Former Detroit Tigers prospect roasts Comerica Park dimensions
Former Detroit Tigers prospect, Ryan Castellanos, brother of former Tiger Nick, roasts Comerica Park
Comerica Park has been the home of the Detroit Tigers for north of 20 years now and its dimensions have long been a topic of debate across the baseball landscape. Some will point to extra-base numbers to support the park is fairly neutral offensively while others will use the eye test and gesture at the 420 sign glaring in center field as reasons for why Comerica Park needs another restructure to make it more neutral for hitters.
Count Philadelphia Phillies outfielder and former Detroit Tiger Nick Castellanos as one of the players who has been more vocal about the park and its relentlessness to hitters. In an interview with the Detroit News during his Detroit Tigers playing days, Castellanos called Comerica Park ‘a joke.’
"“It’s to the point where how are we going to be compared to the rest of the people in the league in terms of power numbers, OPS, slugging, and all that stuff when we got a yard out here that’s 420 feet straight across center field? There’s no reason I hit a ball 434 feet off Anibal Sanchez and it goes in the first row.” – Nick Castellanos"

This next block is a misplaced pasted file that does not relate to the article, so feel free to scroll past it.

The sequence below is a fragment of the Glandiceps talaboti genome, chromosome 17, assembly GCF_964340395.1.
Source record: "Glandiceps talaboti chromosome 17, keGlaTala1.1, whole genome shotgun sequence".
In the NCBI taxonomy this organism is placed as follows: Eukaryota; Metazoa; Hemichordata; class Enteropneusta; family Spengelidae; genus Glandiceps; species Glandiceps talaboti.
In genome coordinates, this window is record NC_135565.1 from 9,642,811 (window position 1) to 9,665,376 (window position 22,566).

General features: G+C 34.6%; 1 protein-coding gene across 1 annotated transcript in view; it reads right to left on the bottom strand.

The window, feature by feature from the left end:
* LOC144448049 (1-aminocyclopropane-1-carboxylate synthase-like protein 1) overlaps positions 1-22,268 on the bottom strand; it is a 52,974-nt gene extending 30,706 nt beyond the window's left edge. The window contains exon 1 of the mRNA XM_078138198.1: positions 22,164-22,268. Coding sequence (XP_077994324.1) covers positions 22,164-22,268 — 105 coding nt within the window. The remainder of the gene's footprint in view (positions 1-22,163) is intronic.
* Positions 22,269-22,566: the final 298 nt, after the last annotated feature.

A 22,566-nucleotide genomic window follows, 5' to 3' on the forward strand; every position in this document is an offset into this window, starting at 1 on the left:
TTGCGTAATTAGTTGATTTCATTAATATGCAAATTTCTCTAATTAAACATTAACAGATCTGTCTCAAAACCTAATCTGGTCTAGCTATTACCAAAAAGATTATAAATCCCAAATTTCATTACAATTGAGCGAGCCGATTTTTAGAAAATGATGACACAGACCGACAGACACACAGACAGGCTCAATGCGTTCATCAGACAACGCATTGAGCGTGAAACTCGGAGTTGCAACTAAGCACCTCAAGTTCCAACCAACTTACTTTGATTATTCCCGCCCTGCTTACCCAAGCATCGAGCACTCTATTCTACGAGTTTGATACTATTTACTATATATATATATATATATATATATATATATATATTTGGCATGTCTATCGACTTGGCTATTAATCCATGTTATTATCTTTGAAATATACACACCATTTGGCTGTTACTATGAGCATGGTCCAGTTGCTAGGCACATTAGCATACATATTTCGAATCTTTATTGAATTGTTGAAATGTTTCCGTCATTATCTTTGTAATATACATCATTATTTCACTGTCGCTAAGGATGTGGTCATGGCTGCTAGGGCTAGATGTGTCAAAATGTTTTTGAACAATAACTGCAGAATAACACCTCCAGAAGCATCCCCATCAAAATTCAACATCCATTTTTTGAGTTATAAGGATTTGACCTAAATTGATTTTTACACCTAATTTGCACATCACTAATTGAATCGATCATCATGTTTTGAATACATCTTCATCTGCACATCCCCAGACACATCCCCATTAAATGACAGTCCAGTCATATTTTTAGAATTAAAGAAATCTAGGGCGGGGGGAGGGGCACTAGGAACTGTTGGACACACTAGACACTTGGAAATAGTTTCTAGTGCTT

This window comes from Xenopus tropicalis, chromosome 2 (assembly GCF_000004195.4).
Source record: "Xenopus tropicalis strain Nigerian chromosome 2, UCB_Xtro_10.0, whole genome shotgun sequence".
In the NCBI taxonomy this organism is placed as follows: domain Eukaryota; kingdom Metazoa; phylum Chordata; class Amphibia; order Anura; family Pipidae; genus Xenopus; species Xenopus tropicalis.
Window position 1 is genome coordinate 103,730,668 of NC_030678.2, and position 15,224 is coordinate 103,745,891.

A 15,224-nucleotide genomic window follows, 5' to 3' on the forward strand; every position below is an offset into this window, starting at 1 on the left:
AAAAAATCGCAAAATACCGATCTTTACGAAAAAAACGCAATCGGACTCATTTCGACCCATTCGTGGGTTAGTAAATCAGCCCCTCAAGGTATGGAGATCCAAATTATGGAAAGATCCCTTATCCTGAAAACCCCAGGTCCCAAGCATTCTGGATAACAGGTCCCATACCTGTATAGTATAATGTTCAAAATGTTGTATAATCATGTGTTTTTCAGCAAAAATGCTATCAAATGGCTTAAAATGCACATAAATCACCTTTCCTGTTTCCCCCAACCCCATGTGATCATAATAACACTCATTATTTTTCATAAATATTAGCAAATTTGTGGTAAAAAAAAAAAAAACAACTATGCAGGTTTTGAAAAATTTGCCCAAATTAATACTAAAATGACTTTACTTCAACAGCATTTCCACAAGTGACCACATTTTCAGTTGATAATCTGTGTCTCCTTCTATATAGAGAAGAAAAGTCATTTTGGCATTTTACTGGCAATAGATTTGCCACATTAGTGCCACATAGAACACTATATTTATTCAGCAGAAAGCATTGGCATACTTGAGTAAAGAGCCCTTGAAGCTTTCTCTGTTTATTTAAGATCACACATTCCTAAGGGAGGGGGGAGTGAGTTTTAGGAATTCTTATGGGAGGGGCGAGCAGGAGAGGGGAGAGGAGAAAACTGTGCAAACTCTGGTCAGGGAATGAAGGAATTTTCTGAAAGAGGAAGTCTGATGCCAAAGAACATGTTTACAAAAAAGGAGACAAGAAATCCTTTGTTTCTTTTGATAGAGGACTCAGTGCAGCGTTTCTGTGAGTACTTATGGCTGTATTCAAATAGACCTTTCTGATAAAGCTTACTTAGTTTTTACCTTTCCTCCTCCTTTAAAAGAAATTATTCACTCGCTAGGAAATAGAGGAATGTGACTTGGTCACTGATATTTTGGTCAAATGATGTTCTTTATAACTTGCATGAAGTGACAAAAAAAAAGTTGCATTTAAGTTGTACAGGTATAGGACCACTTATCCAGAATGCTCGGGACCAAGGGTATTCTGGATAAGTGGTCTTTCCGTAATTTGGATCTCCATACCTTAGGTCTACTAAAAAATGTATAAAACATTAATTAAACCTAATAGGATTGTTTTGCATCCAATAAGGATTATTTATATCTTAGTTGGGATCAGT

Castellanos isn’t wrong, and his brother and former Detroit Tigers prospect Ryan has adopted his brother’s animosity toward the park’s dimensions–so much so that two teams later, he’s still talking about it:
The comment was made in jest, of course, because that ball was crushed and Comerica Park’s dimensions down the left-field line are pretty reasonable (345 ft down left field and 330 down right). Nevertheless, Nick and Ryan have some beef with the baseball field located at 2100 Woodward in downtown Detroit.
I wrote recently about some ideas they could do to enhance the fan and player experience at Comerica Park; I made the outfield walls a big part of that improvement myself. I enjoy the quirks that come with crazy dimensions, but it makes sense to make it more comparable to the rest of the league from a competitive standpoint. It remains to be seen if some of the rumored upgrades to the ballpark will include these adjustments, though.
Ryan is Nick’s younger brother by just over two years and spent three years in the Detroit Tigers system as a starting pitcher–reaching as high as Lakeland, the then-High-A affiliate of the organization. Over his minor league career, Castellanos threw 201.2 innings with an ERA of 4.02 in 41 games, 30 of which were starts.
More recently, Ryan has developed a nice twitch following and does a good job of keeping up with pop culture on social media: